Image shows a large boring machine

Wrapping up a big year for Scarborough’s new subway extension – See the new video

Construction officially began on Scarborough’s subway extension in June 2021, and crews continue to make great progress on delivering this project. Here’s a look back at a big year of milestones on the Scarborough Subway Extension.

When it comes to progress on Scarborough’s new subway extension, a lot can happen in six months.

Just over half a year ago, the northeast corner of Sheppard Avenue East and McCowan Road in Scarborough looked very different. Peeking through the viewing windows at the site today, you’ll see a massive excavation that will be used to lower the project’s tunnel boring machine (TBM) into the ground.

As crews continue to prepare the site for this machine, Metrolinx News is highlighting the progress in 2021 on the subway extension.

Clearing the way

This past spring, crews started work to excavate a massive pit on the northeast corner of Sheppard Avenue East and McCowan Road. The former buildings at that location were removed to make way for the large construction equipment needed to dig the 25-metre deep launch shaft for the TBM.

Clearing the launch shaft site for construction. (Metrolinx photo)

Utilities were disconnected and the site was inspected for safety before excavators safely completed the demolition.

Digging In

After the area was cleared, a crucial next step in creating the launch shaft was drilling the concrete piles underground. These piles created a water-tight barrier, or what is referred to as a shoring system, around the perimeter of the shaft.

It uses a series of concrete columns with steel reinforcements, called piles, to create a strong barrier that holds soil and water in place and out of the excavated area.

Over 300 piles were drilled at the site to create the perimeter prior to shaft excavation beginning in August.

close up of a large digging machine
Secant pile drilling at the launch shaft site. (Strabag photo)

Digging Out

After piling for the launch shaft was complete, construction crews turned their attention to digging out earth for the launch shaft itself. For an excavation that will measure 80 metres long, 29 metres wide, and 26 metres deep when complete, that’s a lot of material to dig up.

Excavation at the launch shaft site. (Strabag photo)

Name That Boring Machine

As work continued at the launch shaft site, the TBM was being assembled halfway across the world to build out the single-largest subway tunnel in Toronto.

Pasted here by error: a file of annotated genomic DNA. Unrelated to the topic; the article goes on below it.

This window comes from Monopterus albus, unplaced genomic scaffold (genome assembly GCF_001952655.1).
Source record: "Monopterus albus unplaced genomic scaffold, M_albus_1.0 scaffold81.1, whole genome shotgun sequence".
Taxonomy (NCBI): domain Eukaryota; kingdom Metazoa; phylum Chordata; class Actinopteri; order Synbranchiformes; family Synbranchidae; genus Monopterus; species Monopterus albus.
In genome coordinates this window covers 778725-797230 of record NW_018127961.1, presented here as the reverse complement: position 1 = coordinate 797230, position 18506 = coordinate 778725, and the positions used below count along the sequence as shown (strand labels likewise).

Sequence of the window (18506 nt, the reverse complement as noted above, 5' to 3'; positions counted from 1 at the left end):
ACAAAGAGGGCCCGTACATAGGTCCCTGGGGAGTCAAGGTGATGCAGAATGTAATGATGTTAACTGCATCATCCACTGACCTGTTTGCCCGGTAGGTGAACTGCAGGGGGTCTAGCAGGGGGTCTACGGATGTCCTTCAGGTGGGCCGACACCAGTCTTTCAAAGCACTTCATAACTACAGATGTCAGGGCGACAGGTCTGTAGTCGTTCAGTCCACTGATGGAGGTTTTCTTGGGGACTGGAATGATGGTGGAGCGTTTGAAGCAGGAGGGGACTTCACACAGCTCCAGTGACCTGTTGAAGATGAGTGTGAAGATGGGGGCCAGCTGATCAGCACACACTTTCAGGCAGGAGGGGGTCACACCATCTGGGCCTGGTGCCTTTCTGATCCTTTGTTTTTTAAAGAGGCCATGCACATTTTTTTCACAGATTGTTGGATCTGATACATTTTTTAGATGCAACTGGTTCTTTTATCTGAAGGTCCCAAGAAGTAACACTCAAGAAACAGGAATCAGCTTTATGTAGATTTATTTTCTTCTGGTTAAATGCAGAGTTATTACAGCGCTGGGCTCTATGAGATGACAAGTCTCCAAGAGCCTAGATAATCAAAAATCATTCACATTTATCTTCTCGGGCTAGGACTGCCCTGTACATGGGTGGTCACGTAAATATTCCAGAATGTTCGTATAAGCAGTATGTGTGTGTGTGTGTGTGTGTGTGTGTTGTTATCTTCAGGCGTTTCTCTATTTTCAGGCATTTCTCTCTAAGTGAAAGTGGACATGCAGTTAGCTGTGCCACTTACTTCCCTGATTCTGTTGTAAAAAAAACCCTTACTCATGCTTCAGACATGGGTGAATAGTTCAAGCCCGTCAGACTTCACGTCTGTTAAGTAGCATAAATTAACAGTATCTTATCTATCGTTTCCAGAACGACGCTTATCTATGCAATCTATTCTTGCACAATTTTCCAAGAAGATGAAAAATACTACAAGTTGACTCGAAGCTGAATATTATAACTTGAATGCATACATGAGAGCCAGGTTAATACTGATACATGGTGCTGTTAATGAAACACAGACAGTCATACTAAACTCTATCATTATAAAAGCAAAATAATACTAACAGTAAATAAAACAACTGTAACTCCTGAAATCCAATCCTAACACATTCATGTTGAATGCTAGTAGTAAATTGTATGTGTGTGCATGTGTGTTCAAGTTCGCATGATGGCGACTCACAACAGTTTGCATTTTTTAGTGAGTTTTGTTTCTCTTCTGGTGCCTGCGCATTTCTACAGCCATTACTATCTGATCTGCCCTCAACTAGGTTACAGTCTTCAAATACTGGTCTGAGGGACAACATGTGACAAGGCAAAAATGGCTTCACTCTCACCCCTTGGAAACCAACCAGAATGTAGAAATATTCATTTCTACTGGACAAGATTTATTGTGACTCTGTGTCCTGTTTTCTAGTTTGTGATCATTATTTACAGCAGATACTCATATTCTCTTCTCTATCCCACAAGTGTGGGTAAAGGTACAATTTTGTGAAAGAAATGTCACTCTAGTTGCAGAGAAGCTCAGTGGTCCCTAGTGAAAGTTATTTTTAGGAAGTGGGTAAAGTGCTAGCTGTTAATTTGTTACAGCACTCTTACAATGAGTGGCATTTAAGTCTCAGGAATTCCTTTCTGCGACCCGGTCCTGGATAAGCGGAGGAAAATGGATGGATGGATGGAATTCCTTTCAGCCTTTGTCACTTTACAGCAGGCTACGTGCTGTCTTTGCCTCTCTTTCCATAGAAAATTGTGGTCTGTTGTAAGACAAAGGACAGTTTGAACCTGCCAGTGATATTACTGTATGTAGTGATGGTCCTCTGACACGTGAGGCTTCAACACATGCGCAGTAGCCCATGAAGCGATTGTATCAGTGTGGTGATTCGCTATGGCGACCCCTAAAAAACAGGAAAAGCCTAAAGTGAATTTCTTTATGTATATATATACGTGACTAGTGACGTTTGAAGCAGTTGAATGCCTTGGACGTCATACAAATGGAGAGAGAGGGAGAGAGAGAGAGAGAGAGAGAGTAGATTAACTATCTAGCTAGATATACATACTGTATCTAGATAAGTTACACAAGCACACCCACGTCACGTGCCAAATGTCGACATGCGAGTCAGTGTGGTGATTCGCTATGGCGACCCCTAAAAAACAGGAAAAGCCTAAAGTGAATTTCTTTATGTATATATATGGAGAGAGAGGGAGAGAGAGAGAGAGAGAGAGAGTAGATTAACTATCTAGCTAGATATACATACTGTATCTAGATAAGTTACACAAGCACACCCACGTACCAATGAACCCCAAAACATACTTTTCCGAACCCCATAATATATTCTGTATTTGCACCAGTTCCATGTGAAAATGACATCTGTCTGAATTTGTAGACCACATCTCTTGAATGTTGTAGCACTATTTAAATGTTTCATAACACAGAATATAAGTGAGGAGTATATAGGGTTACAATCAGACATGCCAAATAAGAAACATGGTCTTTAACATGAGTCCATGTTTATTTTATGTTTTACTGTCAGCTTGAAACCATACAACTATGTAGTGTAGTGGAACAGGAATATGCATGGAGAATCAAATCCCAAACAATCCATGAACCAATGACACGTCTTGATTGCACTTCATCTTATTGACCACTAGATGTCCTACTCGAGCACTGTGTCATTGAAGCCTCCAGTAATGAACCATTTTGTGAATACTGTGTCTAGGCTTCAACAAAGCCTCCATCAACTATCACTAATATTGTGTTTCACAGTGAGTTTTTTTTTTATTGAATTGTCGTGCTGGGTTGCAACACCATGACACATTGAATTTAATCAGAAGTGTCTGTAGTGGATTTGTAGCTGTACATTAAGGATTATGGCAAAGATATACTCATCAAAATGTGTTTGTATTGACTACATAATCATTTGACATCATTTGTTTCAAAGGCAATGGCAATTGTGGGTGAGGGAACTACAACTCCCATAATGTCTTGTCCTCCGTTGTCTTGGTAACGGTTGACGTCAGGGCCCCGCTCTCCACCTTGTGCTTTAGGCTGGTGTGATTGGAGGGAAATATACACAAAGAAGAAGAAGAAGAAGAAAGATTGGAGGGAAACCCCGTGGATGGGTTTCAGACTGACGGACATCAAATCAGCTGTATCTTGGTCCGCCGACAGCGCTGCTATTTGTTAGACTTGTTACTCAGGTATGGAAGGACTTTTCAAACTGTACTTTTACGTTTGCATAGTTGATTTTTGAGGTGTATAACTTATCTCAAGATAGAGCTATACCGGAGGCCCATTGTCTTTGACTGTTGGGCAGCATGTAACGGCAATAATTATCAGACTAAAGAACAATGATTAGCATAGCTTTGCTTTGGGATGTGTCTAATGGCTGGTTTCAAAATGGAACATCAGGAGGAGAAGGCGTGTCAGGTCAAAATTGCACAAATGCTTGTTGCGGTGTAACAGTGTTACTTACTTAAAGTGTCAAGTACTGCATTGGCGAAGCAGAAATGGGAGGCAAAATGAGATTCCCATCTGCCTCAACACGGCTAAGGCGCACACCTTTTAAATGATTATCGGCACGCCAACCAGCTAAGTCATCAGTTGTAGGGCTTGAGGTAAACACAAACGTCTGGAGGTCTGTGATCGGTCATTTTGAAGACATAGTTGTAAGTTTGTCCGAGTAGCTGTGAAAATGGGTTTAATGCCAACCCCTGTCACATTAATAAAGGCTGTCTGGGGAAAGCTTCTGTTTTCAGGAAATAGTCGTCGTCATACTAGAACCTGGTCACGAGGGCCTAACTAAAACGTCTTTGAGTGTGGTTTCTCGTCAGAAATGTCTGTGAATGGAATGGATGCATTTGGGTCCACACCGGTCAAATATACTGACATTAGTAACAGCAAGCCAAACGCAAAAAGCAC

Pieces of the TBM being loaded onto Jumbo Vision.
Pieces of the TBM being loaded onto the Jumbo Vision. (Strabag photo)

This custom TBM was manufactured by industry specialists at Herreknecht, in a small German town called Schwanau. After completing factory testing in September, the machine was taken apart and packed into shipping containers before it began its voyage across the Atlantic to Canada.

The ship carrying the TBM recently arrived in Oshawa. It will be assembled at the launch site before being lowered into the ground next spring.

An aerial photo of the ship carrying the TBM arriving in the Oshawa port
An aerial photo of the ship carrying the TBM arriving in the Oshawa port. (HOPA Ports photo)

As the TBM was being prepared for its voyage, Metrolinx launched a naming contest for the boring behemoth.

After receiving more than 200 submissions from the community, five names were shortlisted for the community to vote on. Visit the contest page and vote for your favourite name before Dec. 22. The winning name will be announced in the new year.

Scarborough’s tunnel boring machine during factory testing in Germany
Scarborough’s tunnel boring machine during factory testing in Germany. (Metrolinx photo)

Progress on Stations

As work continued to prepare for tunnelling, Metrolinx and Infrastructure Ontario also started the search for experts to build the stations, lay down the tracks. and install all the technology that connects them. The Request for Qualifications (RFQ) for this contract launched in September and procurement is expected to continue into the new year.

Looking to the new year

As 2021 comes to a close, Metrolinx and Strabag are already looking to the new year.

Construction continues to progress rapidly with new depths being reached every week to prepare for the start of tunnelling.

Metrolinx and Strabag will also be hosting a virtual tradeshow on Friday, Jan. 28, 2022.

An aerial view of the launch shaft site in December as excavation continues.
An aerial view of the launch shaft site in December as excavation continues. (Strabag photo)

Just like visiting a tradeshow in person, the virtual event will have guest speakers talking about job and apprenticeship opportunities for the project and local vendors, services, and community organizations set up virtual booths for visitors.

Registration for vendors is now open, and more details about how to attend this virtual tradeshow will come in the new year.

Follow the project on Twitter for more stories and pictures of progress in 2022.

Metrolinx’s community relations team can also be reached for questions or comments through a 24/7 hotline at (416) 202-7900 or by email at

Story by Joshua Patel, Metrolinx senior advisor, Subway Program